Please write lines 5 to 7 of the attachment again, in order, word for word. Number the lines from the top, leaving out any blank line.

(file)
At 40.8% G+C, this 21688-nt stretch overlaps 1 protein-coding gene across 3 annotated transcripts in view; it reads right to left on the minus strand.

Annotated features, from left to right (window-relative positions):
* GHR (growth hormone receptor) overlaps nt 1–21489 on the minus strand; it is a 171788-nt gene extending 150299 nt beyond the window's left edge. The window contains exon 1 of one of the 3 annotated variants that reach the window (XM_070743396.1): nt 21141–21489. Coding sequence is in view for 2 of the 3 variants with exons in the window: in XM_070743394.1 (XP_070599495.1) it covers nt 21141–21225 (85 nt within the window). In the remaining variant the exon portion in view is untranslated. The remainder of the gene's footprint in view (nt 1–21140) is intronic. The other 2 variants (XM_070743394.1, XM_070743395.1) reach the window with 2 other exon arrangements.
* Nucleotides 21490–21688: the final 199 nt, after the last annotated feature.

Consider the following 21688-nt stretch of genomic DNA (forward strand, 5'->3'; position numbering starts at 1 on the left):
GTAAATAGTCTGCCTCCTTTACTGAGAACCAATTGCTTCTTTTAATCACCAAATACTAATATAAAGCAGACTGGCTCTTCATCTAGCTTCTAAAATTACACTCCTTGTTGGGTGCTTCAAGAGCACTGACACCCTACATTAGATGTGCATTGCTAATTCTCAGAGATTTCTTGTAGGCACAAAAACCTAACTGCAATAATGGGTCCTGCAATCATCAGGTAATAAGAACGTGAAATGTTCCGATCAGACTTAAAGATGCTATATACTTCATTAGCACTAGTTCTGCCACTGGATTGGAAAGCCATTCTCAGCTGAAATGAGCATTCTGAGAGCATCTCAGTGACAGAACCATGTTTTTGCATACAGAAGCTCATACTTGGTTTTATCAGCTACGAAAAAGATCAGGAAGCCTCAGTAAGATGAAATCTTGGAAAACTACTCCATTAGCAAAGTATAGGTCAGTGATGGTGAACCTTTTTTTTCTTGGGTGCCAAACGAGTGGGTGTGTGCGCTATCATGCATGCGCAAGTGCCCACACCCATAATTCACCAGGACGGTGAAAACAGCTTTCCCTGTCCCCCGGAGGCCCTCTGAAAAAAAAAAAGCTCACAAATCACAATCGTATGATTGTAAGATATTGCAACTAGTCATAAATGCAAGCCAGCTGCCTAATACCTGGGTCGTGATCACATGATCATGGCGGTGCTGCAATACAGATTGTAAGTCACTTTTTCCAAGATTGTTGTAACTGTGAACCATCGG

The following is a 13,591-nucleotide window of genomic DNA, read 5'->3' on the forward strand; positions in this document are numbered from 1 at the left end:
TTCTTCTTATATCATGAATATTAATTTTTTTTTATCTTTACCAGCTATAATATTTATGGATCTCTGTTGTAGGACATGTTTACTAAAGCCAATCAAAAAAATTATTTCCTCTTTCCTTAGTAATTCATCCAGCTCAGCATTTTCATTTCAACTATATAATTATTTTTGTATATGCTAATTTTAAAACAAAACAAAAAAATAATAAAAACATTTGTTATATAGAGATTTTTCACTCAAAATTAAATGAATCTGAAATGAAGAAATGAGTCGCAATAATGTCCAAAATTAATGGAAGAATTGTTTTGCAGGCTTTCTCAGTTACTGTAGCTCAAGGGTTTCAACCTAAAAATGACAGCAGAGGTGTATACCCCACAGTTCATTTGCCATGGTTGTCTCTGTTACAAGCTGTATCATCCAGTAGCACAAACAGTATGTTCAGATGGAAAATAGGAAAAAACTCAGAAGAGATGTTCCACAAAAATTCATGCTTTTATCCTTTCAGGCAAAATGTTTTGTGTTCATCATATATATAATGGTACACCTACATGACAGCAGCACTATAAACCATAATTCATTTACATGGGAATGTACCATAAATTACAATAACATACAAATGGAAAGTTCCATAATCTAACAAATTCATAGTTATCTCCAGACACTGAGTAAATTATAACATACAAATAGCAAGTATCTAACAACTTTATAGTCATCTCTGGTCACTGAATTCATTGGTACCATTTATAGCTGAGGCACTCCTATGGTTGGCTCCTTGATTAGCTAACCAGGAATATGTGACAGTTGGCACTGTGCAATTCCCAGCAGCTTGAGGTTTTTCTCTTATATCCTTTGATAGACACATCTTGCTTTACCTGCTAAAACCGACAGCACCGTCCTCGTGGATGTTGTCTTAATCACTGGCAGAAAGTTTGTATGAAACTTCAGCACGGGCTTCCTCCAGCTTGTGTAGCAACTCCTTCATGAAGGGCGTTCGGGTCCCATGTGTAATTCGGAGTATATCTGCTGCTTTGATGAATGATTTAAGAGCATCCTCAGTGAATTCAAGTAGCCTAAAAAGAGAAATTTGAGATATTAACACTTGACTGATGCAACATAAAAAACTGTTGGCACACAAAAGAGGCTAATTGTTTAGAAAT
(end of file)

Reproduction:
Consider the following 21688-nt stretch of genomic DNA (forward strand, 5'->3'; position numbering starts at 1 on the left):
GTAAATAGTCTGCCTCCTTTACTGAGAACCAATTGCTTCTTTTAATCACCAAATACTAATATAAAGCAGACTGGCTCTTCATCTAGCTTCTAAAATTACACTCCTTGTTGGGTGCTTCAAGAGCACTGACACCCTACATTAGATGTGCATTGCTAATTCTCAGAGATTTCTTGTAGGCACAAAAACCTAACTGCAATAATGGGTCCTGCAATCATCAGGTAATAAGAACGTGAAATGTTCCGATCAGACTTAAAGATGCTATATACTTCATTAGCACTAGTTCTGCCACTGGATTGGAAAGCCATTCTCAGCTGAAATGAGCATTCTGAGAGCATCTCAGTGACAGAACCATGTTTTTGCATACAGAAGCTCATACTTGGTTTTATCAGCTACGAAAAAGATCAGGAAGCCTCAGTAAGATGAAATCTTGGAAAACTACTCCATTAGCAAAGTATAGGTCAGTGATGGTGAACCTTTTTTTTCTTGGGTGCCAAACGAGTGGGTGTGTGCGCTATCATGCATGCGCAAGTGCCCACACCCATAATTCACCAGGACGGTGAAAACAGCTTTCCCTGTCCCCCGGAGGCCCTCTGAAAAAAAAAAAGCTCACAAATCACAATCGTATGATTGTAAGATATTGCAACTAGTCATAAATGCAAGCCAGCTGCCTAATACCTGGGTCGTGATCACATGATCATGGCGGTGCTGCAATACAGATTGTAAGTCACTTTTTCCAAGATTGTTGTAACTGTGAACCATCGG

The following is a 13,591-nucleotide window of genomic DNA, read 5'->3' on the forward strand; positions in this document are numbered from 1 at the left end: